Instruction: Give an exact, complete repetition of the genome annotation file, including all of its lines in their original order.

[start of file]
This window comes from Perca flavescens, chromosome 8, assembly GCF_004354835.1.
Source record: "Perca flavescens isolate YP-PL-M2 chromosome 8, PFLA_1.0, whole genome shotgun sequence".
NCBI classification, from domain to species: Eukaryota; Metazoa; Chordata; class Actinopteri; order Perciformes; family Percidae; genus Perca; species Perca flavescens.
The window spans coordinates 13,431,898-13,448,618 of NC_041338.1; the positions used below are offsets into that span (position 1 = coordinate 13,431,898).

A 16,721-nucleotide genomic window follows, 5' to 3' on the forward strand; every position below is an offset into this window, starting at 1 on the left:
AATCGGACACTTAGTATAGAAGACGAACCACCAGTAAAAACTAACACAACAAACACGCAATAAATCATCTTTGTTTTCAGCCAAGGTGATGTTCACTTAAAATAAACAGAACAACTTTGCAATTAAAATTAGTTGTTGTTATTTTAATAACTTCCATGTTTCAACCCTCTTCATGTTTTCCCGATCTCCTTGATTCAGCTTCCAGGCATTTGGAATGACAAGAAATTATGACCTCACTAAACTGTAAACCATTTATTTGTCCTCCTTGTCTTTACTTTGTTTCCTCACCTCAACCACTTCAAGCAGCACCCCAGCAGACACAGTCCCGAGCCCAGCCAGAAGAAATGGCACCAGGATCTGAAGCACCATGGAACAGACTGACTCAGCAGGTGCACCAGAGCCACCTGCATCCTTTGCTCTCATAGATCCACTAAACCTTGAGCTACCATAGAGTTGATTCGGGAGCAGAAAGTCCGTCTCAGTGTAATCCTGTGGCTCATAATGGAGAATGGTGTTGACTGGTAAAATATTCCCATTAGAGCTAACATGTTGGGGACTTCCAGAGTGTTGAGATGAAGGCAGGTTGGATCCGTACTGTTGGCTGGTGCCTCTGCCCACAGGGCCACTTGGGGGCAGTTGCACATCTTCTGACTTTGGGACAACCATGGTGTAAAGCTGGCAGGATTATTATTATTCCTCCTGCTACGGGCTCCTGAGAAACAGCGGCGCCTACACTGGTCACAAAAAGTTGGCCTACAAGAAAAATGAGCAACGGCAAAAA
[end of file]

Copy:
This window comes from Perca flavescens, chromosome 8, assembly GCF_004354835.1.
Source record: "Perca flavescens isolate YP-PL-M2 chromosome 8, PFLA_1.0, whole genome shotgun sequence".
NCBI classification, from domain to species: Eukaryota; Metazoa; Chordata; class Actinopteri; order Perciformes; family Percidae; genus Perca; species Perca flavescens.
The window spans coordinates 13,431,898-13,448,618 of NC_041338.1; the positions used below are offsets into that span (position 1 = coordinate 13,431,898).

A 16,721-nucleotide genomic window follows, 5' to 3' on the forward strand; every position below is an offset into this window, starting at 1 on the left:
AATCGGACACTTAGTATAGAAGACGAACCACCAGTAAAAACTAACACAACAAACACGCAATAAATCATCTTTGTTTTCAGCCAAGGTGATGTTCACTTAAAATAAACAGAACAACTTTGCAATTAAAATTAGTTGTTGTTATTTTAATAACTTCCATGTTTCAACCCTCTTCATGTTTTCCCGATCTCCTTGATTCAGCTTCCAGGCATTTGGAATGACAAGAAATTATGACCTCACTAAACTGTAAACCATTTATTTGTCCTCCTTGTCTTTACTTTGTTTCCTCACCTCAACCACTTCAAGCAGCACCCCAGCAGACACAGTCCCGAGCCCAGCCAGAAGAAATGGCACCAGGATCTGAAGCACCATGGAACAGACTGACTCAGCAGGTGCACCAGAGCCACCTGCATCCTTTGCTCTCATAGATCCACTAAACCTTGAGCTACCATAGAGTTGATTCGGGAGCAGAAAGTCCGTCTCAGTGTAATCCTGTGGCTCATAATGGAGAATGGTGTTGACTGGTAAAATATTCCCATTAGAGCTAACATGTTGGGGACTTCCAGAGTGTTGAGATGAAGGCAGGTTGGATCCGTACTGTTGGCTGGTGCCTCTGCCCACAGGGCCACTTGGGGGCAGTTGCACATCTTCTGACTTTGGGACAACCATGGTGTAAAGCTGGCAGGATTATTATTATTCCTCCTGCTACGGGCTCCTGAGAAACAGCGGCGCCTACACTGGTCACAAAAAGTTGGCCTACAAGAAAAATGAGCAACGGCAAAAA